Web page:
The solution currently sees over 250 deployments, both cloud-based and open-source, 200 of which were added in 2020. For their enterprise offering, the startup collaborates with over 100 partner agencies, the majority based in Europe (Poland, Germany, UK, Netherlands), United States (currently their biggest market), but also Argentina, Australia, India, Jamaica, Morocco, Russia and San Marino. Their client portfolio includes names like Tally Weijl, Zadig & Voltaire, DeWalt Shelving, Dickies Work Gear, Lights.ie, Medicover/ Synevo.
Friday says the pandemic has accelerated Vue Storefront’s business, in line with the entire e-commerce market. “Many sources show that in the past 12 months the e-commerce market grew to levels that we were expecting only in 3-5 years.”
“The COVID-19 pandemic has much increased the adoption of e-commerce in traditional retail”, Artur Banach, partner at Movens VC, one of the funds that invested in Vue Storefront, told ITKeyMedia. He estimates there are approximately 3 million stores using established e-commerce platforms and another 3 million based on custom-developed platforms, which are likely to migrate at some point. “Out of these, there are approximately 100,000 enterprise-level stores, and Vue Storefront has a feasible plan to make a large part of them its customers”, he added.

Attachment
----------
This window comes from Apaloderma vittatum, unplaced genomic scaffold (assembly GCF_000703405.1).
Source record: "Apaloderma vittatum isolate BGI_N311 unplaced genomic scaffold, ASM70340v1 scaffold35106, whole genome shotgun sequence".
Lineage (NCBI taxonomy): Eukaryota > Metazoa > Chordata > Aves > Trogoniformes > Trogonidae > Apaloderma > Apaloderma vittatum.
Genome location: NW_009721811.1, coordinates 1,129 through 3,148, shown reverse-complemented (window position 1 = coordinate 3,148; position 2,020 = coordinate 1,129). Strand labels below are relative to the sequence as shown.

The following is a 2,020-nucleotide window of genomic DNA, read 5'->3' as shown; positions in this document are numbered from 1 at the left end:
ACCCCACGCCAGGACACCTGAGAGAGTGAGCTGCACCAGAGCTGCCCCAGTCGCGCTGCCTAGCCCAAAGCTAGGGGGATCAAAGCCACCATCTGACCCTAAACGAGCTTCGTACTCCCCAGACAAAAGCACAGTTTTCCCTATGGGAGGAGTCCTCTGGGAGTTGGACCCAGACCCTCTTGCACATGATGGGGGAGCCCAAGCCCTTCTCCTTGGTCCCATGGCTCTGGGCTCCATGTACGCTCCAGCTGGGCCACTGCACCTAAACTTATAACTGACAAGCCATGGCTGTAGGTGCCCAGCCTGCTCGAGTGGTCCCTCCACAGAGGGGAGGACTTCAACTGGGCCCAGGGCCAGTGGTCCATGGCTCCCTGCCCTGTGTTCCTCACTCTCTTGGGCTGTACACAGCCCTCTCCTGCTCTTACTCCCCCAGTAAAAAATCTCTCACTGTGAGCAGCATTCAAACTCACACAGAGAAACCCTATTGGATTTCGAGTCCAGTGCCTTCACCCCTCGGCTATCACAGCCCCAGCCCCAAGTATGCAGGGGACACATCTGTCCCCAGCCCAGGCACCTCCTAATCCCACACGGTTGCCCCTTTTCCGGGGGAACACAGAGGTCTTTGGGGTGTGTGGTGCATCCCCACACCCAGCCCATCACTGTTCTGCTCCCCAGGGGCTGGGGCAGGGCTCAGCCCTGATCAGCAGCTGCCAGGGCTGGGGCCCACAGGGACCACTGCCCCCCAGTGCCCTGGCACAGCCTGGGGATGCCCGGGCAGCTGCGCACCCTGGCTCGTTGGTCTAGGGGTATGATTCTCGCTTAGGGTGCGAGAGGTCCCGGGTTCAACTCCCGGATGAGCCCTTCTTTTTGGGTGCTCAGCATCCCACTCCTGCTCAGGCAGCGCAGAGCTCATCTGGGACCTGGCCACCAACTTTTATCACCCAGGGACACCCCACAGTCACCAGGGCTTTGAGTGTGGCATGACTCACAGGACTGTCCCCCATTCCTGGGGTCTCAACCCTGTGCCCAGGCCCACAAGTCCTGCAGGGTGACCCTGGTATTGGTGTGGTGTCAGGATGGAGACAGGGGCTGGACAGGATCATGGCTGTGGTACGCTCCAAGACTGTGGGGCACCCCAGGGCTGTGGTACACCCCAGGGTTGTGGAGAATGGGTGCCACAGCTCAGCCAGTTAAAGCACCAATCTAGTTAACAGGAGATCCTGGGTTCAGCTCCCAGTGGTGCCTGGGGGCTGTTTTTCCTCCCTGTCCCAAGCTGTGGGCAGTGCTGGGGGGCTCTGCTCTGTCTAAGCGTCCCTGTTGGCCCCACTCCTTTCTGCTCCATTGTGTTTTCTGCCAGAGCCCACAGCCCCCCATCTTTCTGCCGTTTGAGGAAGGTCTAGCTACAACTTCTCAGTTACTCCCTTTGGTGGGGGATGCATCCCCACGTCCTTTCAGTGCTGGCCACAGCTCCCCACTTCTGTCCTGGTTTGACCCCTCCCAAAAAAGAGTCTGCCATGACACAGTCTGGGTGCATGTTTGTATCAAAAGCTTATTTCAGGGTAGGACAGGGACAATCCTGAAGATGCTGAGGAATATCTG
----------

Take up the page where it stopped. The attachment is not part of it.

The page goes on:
Vue Storefront describes their solution as: “Built with a PWA and headless approach, using a modern JS stack”. Let’s break that down:
- PWA: Progressive Web Application – essentially tries to mimic the experience of native (mobile) apps, to enrich the user experience; some of the main advantages of PWAs are speed increase, offline capability, push notifications, and the fact that one could use a single codebase to provide the same experience on virtually any device;
- Headless: in traditional computing, headless means software capable of working on a device without a graphical user interface; for the web, a headless setup means the frontend is a stand-alone software that communicates with the backend through an API (programming interface); this allows for much more flexibility in content delivery;
- Modern JS stack: the solution is based on the open-source Vue.js framework, developed by Evan You.
All these features offer a shortcut that allows constantly updating the visual design and user experience without the need of upgrading and sometimes migrating the whole content of a website for example.